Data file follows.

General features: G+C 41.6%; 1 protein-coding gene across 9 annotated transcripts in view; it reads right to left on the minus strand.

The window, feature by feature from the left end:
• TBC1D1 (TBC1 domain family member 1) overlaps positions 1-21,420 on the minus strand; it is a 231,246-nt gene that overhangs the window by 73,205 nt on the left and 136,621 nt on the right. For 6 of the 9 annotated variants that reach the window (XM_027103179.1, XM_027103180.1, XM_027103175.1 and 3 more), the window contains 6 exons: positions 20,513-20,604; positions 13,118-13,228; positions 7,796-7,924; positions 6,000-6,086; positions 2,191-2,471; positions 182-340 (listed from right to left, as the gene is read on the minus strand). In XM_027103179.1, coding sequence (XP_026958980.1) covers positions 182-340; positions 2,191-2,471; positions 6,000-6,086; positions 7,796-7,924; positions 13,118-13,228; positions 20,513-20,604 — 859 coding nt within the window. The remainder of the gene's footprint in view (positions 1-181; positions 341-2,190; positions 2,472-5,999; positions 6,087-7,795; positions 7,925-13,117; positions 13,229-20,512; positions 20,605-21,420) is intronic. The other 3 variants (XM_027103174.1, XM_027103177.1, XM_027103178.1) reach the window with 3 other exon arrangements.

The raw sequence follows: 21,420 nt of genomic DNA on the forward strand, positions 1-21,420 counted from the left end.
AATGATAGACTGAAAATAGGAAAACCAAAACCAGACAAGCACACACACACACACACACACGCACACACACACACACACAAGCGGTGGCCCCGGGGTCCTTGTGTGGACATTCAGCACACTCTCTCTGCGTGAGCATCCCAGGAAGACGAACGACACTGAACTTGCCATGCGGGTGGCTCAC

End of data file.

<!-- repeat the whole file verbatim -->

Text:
General features: G+C 41.6%; 1 protein-coding gene across 9 annotated transcripts in view; it reads right to left on the minus strand.

The window, feature by feature from the left end:
• TBC1D1 (TBC1 domain family member 1) overlaps positions 1-21,420 on the minus strand; it is a 231,246-nt gene that overhangs the window by 73,205 nt on the left and 136,621 nt on the right. For 6 of the 9 annotated variants that reach the window (XM_027103179.1, XM_027103180.1, XM_027103175.1 and 3 more), the window contains 6 exons: positions 20,513-20,604; positions 13,118-13,228; positions 7,796-7,924; positions 6,000-6,086; positions 2,191-2,471; positions 182-340 (listed from right to left, as the gene is read on the minus strand). In XM_027103179.1, coding sequence (XP_026958980.1) covers positions 182-340; positions 2,191-2,471; positions 6,000-6,086; positions 7,796-7,924; positions 13,118-13,228; positions 20,513-20,604 — 859 coding nt within the window. The remainder of the gene's footprint in view (positions 1-181; positions 341-2,190; positions 2,472-5,999; positions 6,087-7,795; positions 7,925-13,117; positions 13,229-20,512; positions 20,605-21,420) is intronic. The other 3 variants (XM_027103174.1, XM_027103177.1, XM_027103178.1) reach the window with 3 other exon arrangements.

The raw sequence follows: 21,420 nt of genomic DNA on the forward strand, positions 1-21,420 counted from the left end.
AATGATAGACTGAAAATAGGAAAACCAAAACCAGACAAGCACACACACACACACACACACGCACACACACACACACACAAGCGGTGGCCCCGGGGTCCTTGTGTGGACATTCAGCACACTCTCTCTGCGTGAGCATCCCAGGAAGACGAACGACACTGAACTTGCCATGCGGGTGGCTCAC